“Fading Love” Daylily
This daylily is the variety Fading Love, a faint peach colored, extended season bloomer with semi-evergreen foliage (although it performs as an evergreen in my garden — it doesn’t dieback to the ground, even after covered with ice) .
Fading love sends out multiple scapes (stems bearing flowers) and usually produces about 6 buds per scape. The flowers are easily faded by the sun and heat, so the flowers deteriorate more quickly in summer than in Spring.
Because of our cool spring and “mild” summer beginning this year, this gem is still blooming. This daylily is the most prolific of those in my garden, possibly because it performs as an evergreen and gets a “head start” with foliage well before the others each Spring. It begins blooming shortly after the others. Fading Love has grown in my gardens for about 15 years — purchased in the late 1990’s.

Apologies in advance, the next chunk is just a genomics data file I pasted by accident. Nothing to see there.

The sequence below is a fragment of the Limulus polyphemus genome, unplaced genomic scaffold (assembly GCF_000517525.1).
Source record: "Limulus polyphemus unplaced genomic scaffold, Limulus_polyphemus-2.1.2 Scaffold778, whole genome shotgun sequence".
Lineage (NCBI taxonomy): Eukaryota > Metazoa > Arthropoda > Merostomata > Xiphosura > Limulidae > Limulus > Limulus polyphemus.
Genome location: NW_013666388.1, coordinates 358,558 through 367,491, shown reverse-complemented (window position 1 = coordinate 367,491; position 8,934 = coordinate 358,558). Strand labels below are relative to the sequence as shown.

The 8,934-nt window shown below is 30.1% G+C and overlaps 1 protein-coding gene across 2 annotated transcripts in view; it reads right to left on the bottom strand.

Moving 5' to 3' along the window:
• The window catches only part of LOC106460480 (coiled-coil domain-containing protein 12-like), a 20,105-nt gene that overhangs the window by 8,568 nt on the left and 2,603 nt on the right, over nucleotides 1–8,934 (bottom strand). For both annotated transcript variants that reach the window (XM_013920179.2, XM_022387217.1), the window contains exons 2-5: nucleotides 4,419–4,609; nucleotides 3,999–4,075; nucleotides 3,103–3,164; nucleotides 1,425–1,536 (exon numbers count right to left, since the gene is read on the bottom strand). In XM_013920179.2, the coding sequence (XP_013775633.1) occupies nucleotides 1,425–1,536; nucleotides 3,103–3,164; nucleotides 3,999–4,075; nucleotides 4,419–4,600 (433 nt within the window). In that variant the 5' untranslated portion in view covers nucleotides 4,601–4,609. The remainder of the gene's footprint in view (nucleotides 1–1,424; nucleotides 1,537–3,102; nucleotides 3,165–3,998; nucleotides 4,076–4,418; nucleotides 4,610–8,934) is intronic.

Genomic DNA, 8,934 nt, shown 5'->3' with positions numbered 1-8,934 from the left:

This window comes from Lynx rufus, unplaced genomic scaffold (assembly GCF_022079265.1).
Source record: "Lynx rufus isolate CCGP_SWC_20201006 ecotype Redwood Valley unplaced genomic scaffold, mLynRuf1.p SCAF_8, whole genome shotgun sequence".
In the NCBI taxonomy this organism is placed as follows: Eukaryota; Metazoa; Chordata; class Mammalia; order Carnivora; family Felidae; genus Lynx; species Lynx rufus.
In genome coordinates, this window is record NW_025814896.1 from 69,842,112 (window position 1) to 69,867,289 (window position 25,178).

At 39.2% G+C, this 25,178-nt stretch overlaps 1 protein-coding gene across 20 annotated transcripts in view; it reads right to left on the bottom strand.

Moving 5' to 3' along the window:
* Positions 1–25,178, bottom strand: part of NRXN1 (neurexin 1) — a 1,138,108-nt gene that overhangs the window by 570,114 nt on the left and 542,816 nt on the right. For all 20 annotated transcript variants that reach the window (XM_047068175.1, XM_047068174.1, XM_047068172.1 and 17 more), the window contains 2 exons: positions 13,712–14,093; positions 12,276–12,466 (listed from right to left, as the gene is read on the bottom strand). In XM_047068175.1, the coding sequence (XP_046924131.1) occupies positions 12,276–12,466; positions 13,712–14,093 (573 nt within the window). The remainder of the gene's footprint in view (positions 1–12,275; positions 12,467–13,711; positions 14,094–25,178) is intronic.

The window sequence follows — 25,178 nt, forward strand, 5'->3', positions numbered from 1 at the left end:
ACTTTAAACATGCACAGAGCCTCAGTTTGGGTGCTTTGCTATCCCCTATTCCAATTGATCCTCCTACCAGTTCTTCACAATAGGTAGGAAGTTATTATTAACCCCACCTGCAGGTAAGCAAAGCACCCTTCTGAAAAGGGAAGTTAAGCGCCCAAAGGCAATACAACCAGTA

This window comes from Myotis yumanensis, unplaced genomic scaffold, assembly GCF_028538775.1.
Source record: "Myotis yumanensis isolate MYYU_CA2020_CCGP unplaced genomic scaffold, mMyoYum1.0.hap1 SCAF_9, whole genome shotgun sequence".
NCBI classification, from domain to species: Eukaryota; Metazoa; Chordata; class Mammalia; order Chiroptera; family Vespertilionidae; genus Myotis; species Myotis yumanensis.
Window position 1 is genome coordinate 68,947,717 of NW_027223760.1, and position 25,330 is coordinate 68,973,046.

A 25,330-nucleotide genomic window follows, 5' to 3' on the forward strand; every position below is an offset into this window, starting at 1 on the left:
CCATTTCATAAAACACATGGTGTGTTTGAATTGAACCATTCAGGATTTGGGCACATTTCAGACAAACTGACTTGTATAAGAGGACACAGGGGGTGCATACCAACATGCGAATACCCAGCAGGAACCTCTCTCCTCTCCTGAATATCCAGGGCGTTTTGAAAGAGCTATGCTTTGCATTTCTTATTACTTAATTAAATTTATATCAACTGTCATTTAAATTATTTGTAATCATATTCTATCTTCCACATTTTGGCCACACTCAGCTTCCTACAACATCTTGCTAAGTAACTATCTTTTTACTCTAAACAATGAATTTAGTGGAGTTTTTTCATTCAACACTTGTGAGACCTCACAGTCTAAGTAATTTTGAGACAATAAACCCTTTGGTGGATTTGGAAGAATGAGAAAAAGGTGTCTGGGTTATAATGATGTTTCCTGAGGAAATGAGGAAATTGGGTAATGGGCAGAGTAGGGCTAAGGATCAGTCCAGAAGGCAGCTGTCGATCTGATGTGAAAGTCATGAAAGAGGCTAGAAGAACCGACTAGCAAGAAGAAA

The photo below, taken August 5, shows the late season appearance of this daylily with brown scapes from previous blooms, plus what I suspect will be the last blooms and buds this year.
In this picture, the petals appear more yellow but that’s probably because the heat has caused the outer ruffled edges to curl upward (It was 102 degrees when the picture was taken.)
There is a bud to the right of the middle flower, and two more buds —one one each side of the lower flower. These are the last buds for this plant this year. Temperatures of 100 are projected into the next 7 days — today is day 17 of 100 degrees or higher this summer.
The brown scapes are visible on the right side–the plant cuts the scapes off and they are easily removed. Once temperatures are back down to highs of no more than 90, I’ll remove the brown scapes and brown leaf debris that accumulates under the plants. The blooms will be back next spring!